Congress opens investigation of mothers' childbirth deaths, injuries | News Coverage from USA

Congress opens investigation of mothers’ childbirth deaths, injuries

A congressional oversight committee, citing USA TODAY’s ongoing investigation, is seeking briefings from federal agencies to find out what they are doing to address the “alarming” rate of mothers dying or suffering severe injuries related to pregnancy and childbirth.

The bipartisan leadership of the House Committee on Energy and Commerce on Wednesday sent letters to six federal health agencies seeking briefings on what actions they currently are taking, or could be taking to improve data collection, reporting and transparency on maternal health issues and to identify ways to measure patient safety.

The letters note: “A USA TODAY investigation found that thousands of women suffer life-altering injuries or die during childbirth in the United States because hospitals and medical workers do not follow proven safety practices.”

More: Hospitals know how to protect mothers. They just aren’t doing it.

More: Hospitals blame moms when childbirth goes wrong. Secret data suggest it’s not that simple.

More: “I am one of the 50,000.” Women tell their stories of deadly deliveries

More: Childbirth safety requirements seek to protect pregnant, new mothers

The letters specifically request briefings about what federal programs could help improve the quality of maternal services in hospitals through use of nationally recommended safety protocols. And they want to know which federal health program will help address unconscious bias and cultural competency of health care workers that may be contributing to why some women are more likely to experience childbirth harms than others.

Every year, about 700 women in the US die and another 50,000 suffer severe injuries related to childbirth. Studies have found that more than half of mothers’ deaths and severe injuries could have been prevented or reduced with better medical care.

Black mothers are three to four times more likely than white women to die from childbirth and pregnancy related causes. Federal data also indicates that American Indian and Alaskan Native women also have higher rates of deaths and injuries, the letters point out.

The six federal health agencies receiving the letters were the Agency for Healthcare Research and Quality, Centers for Disease Control and Prevention, Centers for Medicare & Medicaid Services, Health Resources and Services Administration, Indian Health Service, and Office of the Assistant Secretary for Health.

“Maternal morbidity and mortality in the United States is a major public health concern,” the committee members said in their letter to the CDC. They noted that the rate of women experiencing serious childbirth complications in U.S.  hospitals rose 45% between 2006 and 2015. “These continued increases are distressing,” they wrote, noting rates of deaths have also been on the rise.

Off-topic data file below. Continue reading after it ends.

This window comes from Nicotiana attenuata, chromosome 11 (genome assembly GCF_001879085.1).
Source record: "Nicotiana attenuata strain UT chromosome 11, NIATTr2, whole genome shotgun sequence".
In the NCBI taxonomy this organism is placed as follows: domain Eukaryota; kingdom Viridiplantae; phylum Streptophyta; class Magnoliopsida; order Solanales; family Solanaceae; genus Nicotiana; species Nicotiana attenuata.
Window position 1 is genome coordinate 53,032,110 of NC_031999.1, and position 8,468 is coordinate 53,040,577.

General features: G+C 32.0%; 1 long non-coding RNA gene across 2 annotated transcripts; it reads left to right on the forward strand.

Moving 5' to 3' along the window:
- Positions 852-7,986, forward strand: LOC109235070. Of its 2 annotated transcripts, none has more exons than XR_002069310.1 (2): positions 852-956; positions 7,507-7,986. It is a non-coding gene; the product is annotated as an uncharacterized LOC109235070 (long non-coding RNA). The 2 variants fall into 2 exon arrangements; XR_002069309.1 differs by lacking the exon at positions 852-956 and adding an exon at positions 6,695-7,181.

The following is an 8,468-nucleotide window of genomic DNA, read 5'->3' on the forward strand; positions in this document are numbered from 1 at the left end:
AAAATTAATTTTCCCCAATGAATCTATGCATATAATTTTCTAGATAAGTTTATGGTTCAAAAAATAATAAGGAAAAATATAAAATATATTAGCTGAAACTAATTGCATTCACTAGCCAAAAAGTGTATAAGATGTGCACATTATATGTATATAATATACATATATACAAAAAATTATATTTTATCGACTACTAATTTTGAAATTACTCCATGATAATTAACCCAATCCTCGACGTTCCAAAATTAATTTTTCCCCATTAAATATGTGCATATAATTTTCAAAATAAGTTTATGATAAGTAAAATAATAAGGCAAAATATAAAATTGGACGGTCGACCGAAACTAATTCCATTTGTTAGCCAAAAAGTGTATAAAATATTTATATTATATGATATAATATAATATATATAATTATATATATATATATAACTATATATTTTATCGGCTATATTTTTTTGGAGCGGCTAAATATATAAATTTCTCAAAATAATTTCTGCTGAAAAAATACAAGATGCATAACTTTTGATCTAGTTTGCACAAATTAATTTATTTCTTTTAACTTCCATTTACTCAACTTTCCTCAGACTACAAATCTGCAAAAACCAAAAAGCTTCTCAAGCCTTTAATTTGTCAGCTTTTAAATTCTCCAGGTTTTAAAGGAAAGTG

USA TODAY’s ongoing Deadly Deliveries investigation has focused on the lack of public data allowing mothers to know how often women at individual hospitals have severe childbirth complications or whether a maternity unit is routinely following key safety practices. Last month, USA TODAY published an analysis of usually secret hospital billing data revealing complication rates at nearly 1,000 hospital in 13 states.

More: Search childbirth complication rates at maternity hospitals

More: The secret number maternity hospitals don’t want you to know

The investigation noted that even though pregnancy and childbirth is the No. 2 reason for hospitalization in the country, the federal government allows hospitals to keep childbirth complication rates private. The federal Hospital Compare website currently has no measures related to childbirth safety for mothers while it mandates hospitals disclose rates of complications from hip and knee replacement surgeries and other types of hospital care.

In its letter to the federal Centers for Medicare and Medicaid Services, which operates the Hospital Compare website and helps pay for nearly half of the births nationwide, the committee leaders said they are interested in exploring “additional efforts that may be underway to further improve reporting, data collection, and activities related to reducing maternal morbidity and mortality.”

The letters were signed by the committee’s Chairman U.S. Rep. Frank Pallone, Jr., D-New Jersey and ranking Republican Greg Walden of Oregon; Health Subcommittee chairwoman Anna G. Eshoo, D-California and the subcommittee’s ranking Republican, Rep. Michael Burgess of Texas; Oversight and Investigations Subcommittee Chair Diana DeGette, D-Colorado, and the subcommittee’s ranking Republican, Rep. Brett Guthrie of Kentucky.

Read the full USA TODAY investigation at:



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